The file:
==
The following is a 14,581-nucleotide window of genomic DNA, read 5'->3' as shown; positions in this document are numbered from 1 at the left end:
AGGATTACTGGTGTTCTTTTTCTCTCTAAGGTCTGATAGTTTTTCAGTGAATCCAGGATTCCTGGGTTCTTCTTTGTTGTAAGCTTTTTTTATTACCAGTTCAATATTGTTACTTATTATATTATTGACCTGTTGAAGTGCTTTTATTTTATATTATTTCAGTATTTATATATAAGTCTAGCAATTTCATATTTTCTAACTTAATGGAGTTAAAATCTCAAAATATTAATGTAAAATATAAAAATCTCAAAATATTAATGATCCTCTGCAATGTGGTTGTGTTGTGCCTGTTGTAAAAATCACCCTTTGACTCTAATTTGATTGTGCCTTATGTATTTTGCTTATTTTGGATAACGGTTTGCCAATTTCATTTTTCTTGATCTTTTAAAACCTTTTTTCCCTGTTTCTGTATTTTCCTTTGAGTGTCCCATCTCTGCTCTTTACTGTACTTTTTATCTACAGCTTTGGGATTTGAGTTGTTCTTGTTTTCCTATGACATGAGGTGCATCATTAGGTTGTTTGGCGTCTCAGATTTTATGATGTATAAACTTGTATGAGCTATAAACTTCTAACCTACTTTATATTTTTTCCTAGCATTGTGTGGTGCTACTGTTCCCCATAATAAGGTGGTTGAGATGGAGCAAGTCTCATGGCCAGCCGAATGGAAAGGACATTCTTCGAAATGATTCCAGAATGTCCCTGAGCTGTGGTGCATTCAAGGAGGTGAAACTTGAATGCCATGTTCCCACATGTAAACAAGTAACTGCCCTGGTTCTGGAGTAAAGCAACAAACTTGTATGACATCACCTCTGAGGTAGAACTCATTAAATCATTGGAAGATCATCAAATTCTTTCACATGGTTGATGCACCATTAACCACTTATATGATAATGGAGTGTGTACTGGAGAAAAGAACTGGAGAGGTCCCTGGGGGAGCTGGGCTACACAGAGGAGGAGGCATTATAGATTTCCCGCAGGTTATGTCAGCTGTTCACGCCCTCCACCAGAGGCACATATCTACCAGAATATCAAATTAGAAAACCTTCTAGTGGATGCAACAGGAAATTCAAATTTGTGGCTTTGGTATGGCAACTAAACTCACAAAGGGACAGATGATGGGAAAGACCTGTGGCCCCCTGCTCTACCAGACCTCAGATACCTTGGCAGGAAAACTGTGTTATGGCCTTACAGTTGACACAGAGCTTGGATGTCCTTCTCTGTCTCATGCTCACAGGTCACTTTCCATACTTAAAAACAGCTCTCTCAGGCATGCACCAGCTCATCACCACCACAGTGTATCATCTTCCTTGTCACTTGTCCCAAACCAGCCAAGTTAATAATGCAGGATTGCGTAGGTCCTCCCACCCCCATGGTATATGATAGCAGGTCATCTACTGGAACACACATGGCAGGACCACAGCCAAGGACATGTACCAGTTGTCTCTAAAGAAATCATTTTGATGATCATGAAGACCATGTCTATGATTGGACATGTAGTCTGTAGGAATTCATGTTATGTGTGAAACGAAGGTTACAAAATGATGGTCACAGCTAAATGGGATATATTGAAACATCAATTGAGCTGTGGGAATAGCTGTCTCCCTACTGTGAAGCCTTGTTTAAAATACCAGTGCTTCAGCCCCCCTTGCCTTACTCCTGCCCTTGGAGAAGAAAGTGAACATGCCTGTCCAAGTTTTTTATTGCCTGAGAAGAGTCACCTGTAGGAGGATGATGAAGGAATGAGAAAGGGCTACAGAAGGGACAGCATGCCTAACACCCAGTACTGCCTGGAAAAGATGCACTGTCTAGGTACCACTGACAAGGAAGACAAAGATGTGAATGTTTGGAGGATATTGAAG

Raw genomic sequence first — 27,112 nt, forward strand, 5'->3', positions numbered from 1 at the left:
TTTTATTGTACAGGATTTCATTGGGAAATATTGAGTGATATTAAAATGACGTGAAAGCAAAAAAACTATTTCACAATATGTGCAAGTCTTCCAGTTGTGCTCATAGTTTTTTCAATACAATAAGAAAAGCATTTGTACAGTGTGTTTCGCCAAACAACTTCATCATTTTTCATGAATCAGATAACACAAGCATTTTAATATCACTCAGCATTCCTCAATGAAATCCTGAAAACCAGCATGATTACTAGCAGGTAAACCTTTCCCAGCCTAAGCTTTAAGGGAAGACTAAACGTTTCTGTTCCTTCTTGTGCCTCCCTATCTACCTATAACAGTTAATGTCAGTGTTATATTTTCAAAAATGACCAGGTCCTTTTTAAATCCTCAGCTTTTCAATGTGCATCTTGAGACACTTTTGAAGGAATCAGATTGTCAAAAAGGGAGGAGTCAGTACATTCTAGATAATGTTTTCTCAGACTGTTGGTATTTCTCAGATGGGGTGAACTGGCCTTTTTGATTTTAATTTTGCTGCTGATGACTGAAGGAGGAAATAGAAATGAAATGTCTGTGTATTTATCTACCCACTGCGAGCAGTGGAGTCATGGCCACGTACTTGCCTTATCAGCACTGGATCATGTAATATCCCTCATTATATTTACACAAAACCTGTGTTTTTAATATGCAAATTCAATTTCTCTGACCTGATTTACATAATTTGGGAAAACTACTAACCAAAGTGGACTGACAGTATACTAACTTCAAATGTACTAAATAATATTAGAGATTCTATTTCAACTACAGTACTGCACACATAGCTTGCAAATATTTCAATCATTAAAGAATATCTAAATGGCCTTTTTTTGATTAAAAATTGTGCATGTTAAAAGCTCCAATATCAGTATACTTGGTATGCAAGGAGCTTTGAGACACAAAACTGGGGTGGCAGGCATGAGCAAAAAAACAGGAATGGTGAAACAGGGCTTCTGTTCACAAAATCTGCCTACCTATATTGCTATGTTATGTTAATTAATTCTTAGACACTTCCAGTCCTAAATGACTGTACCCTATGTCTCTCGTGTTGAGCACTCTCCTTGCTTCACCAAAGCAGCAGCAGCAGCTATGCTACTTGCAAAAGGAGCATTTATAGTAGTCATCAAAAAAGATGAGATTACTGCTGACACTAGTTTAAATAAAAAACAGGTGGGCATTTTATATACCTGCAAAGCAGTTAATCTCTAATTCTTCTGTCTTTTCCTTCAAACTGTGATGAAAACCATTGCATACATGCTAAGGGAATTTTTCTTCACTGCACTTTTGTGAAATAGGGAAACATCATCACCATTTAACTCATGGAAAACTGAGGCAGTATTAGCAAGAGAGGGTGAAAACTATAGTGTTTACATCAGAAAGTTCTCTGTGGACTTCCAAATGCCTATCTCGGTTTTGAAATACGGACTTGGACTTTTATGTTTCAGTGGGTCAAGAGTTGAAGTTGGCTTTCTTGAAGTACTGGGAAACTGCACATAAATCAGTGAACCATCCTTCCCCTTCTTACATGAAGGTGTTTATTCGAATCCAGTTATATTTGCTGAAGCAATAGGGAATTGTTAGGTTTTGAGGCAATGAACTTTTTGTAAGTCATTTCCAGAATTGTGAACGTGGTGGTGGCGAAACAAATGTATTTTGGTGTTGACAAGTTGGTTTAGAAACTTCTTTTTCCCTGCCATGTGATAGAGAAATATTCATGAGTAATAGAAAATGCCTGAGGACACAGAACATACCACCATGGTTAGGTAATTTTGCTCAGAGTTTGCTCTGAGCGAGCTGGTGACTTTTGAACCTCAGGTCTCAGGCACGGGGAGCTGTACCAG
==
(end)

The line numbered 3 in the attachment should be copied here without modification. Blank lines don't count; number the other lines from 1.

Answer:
Raw genomic sequence first — 27,112 nt, forward strand, 5'->3', positions numbered from 1 at the left: